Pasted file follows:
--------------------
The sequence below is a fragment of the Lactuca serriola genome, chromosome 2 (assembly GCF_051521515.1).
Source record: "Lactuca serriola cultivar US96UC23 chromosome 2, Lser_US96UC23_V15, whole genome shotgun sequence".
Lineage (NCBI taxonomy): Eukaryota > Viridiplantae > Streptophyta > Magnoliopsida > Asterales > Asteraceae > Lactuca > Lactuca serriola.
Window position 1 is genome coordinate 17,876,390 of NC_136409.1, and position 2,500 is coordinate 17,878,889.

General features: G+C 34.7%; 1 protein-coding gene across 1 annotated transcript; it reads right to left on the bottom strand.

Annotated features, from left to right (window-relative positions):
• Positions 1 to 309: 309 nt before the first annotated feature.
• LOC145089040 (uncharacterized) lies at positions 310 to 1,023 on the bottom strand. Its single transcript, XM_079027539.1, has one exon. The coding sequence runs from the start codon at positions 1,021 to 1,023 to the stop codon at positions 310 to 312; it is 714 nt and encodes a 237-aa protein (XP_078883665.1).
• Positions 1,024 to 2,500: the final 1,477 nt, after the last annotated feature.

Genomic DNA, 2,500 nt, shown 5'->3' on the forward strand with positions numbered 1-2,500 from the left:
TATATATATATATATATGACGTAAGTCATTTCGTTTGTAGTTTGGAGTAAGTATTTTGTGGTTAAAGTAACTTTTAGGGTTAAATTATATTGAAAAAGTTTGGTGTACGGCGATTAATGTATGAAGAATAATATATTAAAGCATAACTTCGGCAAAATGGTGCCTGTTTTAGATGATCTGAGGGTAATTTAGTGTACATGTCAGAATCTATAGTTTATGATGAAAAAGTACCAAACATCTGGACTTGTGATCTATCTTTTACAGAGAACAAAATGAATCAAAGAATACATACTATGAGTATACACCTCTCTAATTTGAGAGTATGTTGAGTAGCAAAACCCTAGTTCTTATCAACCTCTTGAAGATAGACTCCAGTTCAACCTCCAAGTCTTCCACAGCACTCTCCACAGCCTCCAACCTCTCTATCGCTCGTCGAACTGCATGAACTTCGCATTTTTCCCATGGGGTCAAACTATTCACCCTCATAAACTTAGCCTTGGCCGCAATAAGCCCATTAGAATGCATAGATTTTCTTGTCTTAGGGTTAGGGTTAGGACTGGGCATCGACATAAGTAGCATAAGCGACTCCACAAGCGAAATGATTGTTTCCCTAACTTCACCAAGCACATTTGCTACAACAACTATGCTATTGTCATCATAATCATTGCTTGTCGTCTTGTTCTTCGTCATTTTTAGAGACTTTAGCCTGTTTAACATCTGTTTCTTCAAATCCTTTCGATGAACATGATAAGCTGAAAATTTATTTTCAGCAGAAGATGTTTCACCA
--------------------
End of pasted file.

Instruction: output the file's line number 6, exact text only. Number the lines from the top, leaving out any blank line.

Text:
Annotated features, from left to right (window-relative positions):